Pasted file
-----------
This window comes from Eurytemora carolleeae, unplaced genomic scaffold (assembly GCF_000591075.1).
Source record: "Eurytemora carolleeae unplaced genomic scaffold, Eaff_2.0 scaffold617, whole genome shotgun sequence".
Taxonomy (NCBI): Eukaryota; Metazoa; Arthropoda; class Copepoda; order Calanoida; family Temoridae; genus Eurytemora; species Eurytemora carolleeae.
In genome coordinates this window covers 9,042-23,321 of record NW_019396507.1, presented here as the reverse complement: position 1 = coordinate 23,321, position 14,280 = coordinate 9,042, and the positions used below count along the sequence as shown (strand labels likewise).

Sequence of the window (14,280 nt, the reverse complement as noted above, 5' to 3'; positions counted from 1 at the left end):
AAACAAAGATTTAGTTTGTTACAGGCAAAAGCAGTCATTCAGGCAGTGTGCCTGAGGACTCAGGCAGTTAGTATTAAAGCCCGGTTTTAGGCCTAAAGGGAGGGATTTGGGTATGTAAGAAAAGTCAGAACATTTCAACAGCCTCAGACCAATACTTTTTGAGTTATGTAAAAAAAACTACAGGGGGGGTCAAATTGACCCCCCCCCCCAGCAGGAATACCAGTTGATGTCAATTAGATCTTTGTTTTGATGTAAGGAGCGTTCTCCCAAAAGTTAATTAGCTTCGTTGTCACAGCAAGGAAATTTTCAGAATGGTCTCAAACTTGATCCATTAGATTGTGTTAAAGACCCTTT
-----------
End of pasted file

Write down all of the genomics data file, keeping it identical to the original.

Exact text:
This window comes from Eurytemora carolleeae, unplaced genomic scaffold (assembly GCF_000591075.1).
Source record: "Eurytemora carolleeae unplaced genomic scaffold, Eaff_2.0 scaffold617, whole genome shotgun sequence".
Taxonomy (NCBI): Eukaryota; Metazoa; Arthropoda; class Copepoda; order Calanoida; family Temoridae; genus Eurytemora; species Eurytemora carolleeae.
In genome coordinates this window covers 9,042-23,321 of record NW_019396507.1, presented here as the reverse complement: position 1 = coordinate 23,321, position 14,280 = coordinate 9,042, and the positions used below count along the sequence as shown (strand labels likewise).

Sequence of the window (14,280 nt, the reverse complement as noted above, 5' to 3'; positions counted from 1 at the left end):
AAACAAAGATTTAGTTTGTTACAGGCAAAAGCAGTCATTCAGGCAGTGTGCCTGAGGACTCAGGCAGTTAGTATTAAAGCCCGGTTTTAGGCCTAAAGGGAGGGATTTGGGTATGTAAGAAAAGTCAGAACATTTCAACAGCCTCAGACCAATACTTTTTGAGTTATGTAAAAAAAACTACAGGGGGGGTCAAATTGACCCCCCCCCCCAGCAGGAATACCAGTTGATGTCAATTAGATCTTTGTTTTGATGTAAGGAGCGTTCTCCCAAAAGTTAATTAGCTTCGTTGTCACAGCAAGGAAATTTTCAGAATGGTCTCAAACTTGATCCATTAGATTGTGTTAAAGACCCTTT